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Florida Medicaid Antipsychotics 2

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Uploaded on Jun 30, 2008

St. Petersburg Times
The 'atypical' dilemma
Skyrocketing numbers of kids are prescribed powerful antipsychotic drugs. Is it safe? Nobody knows.
By ROBERT FARLEY, Times Staff Writer
July 29, 2007

More and more, parents at wit's end are begging doctors to help them calm their aggressive children or control their kids with ADHD. More and more, doctors are prescribing powerful antipsychotic drugs.

In the past seven years, the number of Florida children prescribed such drugs has increased some 250 percent. Last year, more than 18,000 state kids on Medicaid were given prescriptions for antipsychotic drugs.

Even children as young as 3 years old. Last year, 1,100 Medicaid children under 6 were prescribed antipsychotics, a practice so risky that state regulators say it should be used only in extreme cases.

These numbers are just for children on fee-for-service Medicaid, generally the poor and disabled. Thousands more kids on private insurance are also on antipsychotics.

Almost entirely driving this spiraling trend is the rise of a class of antipsychotic drugs called atypicals.

These drugs emerged in the 1990s and replaced the older, "typical" antipsychotics like Haldol or Thorazine, which are often associated with Parkinson-like shakes.

The atypicals were developed to treat schizophrenia and bipolar disorder in adults. But once on the market, doctors are free to prescribe them to children, and for uses not approved by the Food and Drug Administration.

There is almost no research on the long-term effects of such powerful medications on the developing brains of children. The more that researchers learn, the less comfortable many are becoming with atypicals.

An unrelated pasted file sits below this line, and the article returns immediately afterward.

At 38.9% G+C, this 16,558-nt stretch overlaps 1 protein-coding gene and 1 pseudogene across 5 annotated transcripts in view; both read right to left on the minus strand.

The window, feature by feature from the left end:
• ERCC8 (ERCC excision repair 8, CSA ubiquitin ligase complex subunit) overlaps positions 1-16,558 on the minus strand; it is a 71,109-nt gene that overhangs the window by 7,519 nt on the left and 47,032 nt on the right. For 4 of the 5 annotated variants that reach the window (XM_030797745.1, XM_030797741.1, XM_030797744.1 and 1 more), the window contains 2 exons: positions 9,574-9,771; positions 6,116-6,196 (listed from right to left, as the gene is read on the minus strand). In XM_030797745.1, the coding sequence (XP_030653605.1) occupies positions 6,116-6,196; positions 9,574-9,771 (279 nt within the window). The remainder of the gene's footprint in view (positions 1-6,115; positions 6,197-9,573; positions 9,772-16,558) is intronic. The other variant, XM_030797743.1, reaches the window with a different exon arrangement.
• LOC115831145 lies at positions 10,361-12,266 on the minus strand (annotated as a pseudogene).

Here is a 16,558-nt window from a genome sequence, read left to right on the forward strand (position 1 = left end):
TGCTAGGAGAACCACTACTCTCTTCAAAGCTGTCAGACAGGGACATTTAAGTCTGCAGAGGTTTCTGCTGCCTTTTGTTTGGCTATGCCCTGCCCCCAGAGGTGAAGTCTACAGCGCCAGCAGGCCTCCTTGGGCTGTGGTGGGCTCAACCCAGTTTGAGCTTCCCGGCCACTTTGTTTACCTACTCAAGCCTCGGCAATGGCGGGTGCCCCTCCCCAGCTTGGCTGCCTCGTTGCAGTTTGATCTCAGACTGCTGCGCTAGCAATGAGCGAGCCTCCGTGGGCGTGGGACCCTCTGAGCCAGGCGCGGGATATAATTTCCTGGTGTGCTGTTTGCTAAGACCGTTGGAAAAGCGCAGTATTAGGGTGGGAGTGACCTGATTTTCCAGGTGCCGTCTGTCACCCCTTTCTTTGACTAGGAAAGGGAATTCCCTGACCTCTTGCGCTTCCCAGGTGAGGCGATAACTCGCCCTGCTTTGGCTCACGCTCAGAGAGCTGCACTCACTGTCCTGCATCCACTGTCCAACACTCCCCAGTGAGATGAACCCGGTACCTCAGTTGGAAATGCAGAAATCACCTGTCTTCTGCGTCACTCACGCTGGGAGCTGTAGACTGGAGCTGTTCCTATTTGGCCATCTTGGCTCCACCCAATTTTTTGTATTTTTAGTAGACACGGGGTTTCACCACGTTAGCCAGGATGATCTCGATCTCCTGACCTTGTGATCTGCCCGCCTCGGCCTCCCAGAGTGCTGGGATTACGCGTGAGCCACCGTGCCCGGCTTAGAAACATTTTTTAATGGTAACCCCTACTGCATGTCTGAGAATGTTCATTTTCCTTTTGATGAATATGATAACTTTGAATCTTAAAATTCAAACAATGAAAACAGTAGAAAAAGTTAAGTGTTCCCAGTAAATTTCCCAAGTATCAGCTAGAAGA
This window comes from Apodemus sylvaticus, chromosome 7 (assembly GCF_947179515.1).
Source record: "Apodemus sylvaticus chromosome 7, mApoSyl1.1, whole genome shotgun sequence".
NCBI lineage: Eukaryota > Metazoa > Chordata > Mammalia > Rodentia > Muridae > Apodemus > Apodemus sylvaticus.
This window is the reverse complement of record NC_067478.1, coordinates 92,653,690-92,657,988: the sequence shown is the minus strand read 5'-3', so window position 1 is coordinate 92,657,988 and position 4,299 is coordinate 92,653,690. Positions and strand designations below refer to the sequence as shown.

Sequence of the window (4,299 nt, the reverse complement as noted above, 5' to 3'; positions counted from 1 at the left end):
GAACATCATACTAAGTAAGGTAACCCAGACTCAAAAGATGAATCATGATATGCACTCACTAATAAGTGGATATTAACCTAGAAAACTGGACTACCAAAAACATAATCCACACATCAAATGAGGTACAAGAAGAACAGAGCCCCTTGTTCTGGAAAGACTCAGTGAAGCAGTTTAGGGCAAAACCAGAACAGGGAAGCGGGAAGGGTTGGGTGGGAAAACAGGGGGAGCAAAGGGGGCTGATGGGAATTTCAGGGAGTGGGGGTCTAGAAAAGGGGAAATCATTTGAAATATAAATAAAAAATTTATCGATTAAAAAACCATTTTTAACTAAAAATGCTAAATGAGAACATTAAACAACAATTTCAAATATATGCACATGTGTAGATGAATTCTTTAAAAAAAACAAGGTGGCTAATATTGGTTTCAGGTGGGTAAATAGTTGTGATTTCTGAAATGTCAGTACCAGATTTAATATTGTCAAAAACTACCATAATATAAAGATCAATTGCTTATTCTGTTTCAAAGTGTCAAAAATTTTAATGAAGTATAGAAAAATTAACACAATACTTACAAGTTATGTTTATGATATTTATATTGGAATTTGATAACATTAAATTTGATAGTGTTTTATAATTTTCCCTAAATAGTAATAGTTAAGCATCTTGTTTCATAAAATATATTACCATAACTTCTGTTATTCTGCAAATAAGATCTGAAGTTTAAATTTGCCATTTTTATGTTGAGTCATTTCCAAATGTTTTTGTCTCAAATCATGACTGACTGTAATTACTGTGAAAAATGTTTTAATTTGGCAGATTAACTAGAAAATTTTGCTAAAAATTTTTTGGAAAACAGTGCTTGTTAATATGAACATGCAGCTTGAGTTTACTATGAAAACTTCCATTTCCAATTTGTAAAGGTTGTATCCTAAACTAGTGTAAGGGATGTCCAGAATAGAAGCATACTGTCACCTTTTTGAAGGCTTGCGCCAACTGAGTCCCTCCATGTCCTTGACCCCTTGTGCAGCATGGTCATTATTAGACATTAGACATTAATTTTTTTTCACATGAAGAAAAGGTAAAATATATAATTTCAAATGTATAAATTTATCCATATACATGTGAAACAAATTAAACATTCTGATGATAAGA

Initially billed as wonder drugs with few significant side effects, evidence is mounting that they can cause rapid weight gain, diabetes, even death.

They're also expensive. On average last year, it cost Medicaid nearly $1,800 for each child on atypical antipsychotics. In the last seven years, the cost to taxpayers for atypical antipsychotics prescribed to children in Florida jumped nearly 500 percent, from $4.7-million to $27.5-million.

Medicaid and insurance companies have fed the problem, encouraging the use of psychiatric drugs as they reimburse less and less for labor-intensive psychotherapy and occupational therapy.

Another factor: Doctors have been influenced by pharmaceutical companies, which have aggressively marketed atypicals.

Whatever the reasons for the soaring use of psychiatric drugs in children, things have gotten out of whack, according to Dr. Ronald Brown. Last year he headed an American Psychological Association committee that looked into the issue.

"The bottom line is that the use of psychiatric medications far exceeds the evidence of safety and effectiveness," Brown said.

"What people need to do is what's in the best interest of children instead of what's in the best interest of people's pocketbooks. But children don't vote."

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